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Mind a no-brainer?

kenneth Collins kpaulc at earthlink.net
Thu Jan 6 21:19:12 EST 2000

damscot at my-deja.com wrote:


> Brain and Mind are different species as are hardware and program. I see
> Mind (program) as purely an abstract (non-physical) entity; Brain
> (computer) as a purely physical entity. Thought is a physical (Chem.,
> elec) process, but "meaning" is not. Mind is the meaning of thought.
> This is my own understanding of such. Yes it is amazing to me that
> brains can process thoughts, even of thought itself. But, I don't think
> brains can understand themselves, not ever. That would require
> understanding understanding itself. As you approach it, it changes.
> Your very observation modifies it. Like the uncertainty Principle.

Forgive me, please, what you say is False.

the only thing, with respect to 'mind', that is not completely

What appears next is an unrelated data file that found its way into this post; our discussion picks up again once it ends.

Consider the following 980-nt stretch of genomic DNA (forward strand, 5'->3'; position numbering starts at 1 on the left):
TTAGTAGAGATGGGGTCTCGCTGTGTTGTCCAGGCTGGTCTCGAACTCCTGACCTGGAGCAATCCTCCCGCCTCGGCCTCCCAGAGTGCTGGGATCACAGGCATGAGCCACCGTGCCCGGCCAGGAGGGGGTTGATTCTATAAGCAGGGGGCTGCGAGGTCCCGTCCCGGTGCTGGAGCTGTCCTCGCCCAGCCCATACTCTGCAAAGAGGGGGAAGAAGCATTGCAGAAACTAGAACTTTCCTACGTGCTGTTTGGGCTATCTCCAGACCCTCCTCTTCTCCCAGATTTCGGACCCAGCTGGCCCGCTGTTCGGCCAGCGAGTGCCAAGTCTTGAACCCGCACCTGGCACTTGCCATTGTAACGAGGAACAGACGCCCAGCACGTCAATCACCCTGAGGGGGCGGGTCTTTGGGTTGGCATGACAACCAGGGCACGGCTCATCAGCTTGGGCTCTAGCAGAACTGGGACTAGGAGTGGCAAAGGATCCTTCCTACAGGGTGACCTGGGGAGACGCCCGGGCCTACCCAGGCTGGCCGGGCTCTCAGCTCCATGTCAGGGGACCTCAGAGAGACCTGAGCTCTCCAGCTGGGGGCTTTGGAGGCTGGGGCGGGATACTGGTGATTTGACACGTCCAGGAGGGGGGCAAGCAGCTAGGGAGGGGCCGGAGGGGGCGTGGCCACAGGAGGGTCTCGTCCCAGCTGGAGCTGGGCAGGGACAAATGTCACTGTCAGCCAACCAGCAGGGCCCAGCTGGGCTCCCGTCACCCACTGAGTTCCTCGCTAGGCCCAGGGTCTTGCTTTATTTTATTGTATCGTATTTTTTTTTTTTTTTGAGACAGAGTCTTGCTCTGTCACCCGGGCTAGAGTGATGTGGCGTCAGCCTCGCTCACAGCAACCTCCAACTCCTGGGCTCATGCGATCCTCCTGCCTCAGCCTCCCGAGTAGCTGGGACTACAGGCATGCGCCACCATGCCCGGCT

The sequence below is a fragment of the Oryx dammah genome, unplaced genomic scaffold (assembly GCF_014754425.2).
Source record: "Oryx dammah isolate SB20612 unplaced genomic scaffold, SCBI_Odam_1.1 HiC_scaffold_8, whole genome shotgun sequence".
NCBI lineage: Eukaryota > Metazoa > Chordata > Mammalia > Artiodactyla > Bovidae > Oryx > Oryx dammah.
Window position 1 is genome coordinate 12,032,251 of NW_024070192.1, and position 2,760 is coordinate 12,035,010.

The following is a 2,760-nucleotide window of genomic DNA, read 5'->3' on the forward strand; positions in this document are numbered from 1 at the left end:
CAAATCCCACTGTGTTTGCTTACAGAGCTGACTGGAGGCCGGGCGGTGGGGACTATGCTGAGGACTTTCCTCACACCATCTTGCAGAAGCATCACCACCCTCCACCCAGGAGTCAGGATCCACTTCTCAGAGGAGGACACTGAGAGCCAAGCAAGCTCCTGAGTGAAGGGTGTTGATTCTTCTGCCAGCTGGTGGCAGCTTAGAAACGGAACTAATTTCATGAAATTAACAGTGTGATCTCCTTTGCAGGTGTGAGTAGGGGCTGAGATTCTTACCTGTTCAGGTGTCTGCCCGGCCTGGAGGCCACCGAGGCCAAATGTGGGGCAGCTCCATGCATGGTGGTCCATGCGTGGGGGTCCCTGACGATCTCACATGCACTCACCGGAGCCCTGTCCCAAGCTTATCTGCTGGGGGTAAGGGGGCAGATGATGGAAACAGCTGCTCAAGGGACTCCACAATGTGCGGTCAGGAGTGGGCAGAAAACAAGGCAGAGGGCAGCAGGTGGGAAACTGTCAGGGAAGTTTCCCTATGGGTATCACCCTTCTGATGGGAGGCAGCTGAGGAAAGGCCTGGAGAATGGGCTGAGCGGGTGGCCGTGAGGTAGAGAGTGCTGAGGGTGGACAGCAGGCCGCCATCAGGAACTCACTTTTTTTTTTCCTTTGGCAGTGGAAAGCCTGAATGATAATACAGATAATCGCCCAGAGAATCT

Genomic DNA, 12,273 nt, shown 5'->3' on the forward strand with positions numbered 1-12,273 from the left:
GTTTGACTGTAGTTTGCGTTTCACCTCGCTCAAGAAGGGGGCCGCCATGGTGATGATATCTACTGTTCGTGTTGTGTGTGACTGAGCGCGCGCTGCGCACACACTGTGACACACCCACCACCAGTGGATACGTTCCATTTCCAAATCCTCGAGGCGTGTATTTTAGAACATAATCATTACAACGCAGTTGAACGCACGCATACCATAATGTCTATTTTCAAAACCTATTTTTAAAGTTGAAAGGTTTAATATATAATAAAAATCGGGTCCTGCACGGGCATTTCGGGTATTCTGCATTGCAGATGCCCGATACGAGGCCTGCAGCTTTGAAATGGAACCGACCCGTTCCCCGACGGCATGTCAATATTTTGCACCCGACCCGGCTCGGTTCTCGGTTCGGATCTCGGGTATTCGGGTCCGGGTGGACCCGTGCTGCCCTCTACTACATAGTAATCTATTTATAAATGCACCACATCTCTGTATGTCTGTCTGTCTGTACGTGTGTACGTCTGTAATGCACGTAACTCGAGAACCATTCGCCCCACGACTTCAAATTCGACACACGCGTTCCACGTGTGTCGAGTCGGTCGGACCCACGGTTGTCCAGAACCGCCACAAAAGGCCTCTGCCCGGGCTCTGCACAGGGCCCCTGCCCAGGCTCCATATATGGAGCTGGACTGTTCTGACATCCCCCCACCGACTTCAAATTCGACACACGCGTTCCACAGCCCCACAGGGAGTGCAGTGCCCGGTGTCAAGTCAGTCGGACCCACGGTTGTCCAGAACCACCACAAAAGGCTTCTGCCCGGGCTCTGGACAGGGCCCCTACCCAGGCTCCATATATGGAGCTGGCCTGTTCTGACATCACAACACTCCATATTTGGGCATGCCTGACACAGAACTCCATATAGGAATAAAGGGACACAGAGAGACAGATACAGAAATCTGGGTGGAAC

Biological is the energy-flow that comes to the nervous system from the
external experiential environment.

and the brain (nervous system) is capable of understanding how the brain
(nervous system) processes information, just as it's capable of
understanding anything else within physical reality.

what it cannot do is predict the entirety of the energy-flow that comes
to it from the external experiential environment.

and as far as the 'change' that seems to occur as one observes more and
more closely, such 'just' occurs as a function of learning which occurs
within the brains of both observer and observed.

brains are like anything else that's studied, and typically, the more
one studies, the more one comes to see what was in-there all along.

with respect to such, it's important to realize that, sometimes, the
observed 'change' occurs as a function of the observer's learning.

ken (K. P. Collins)

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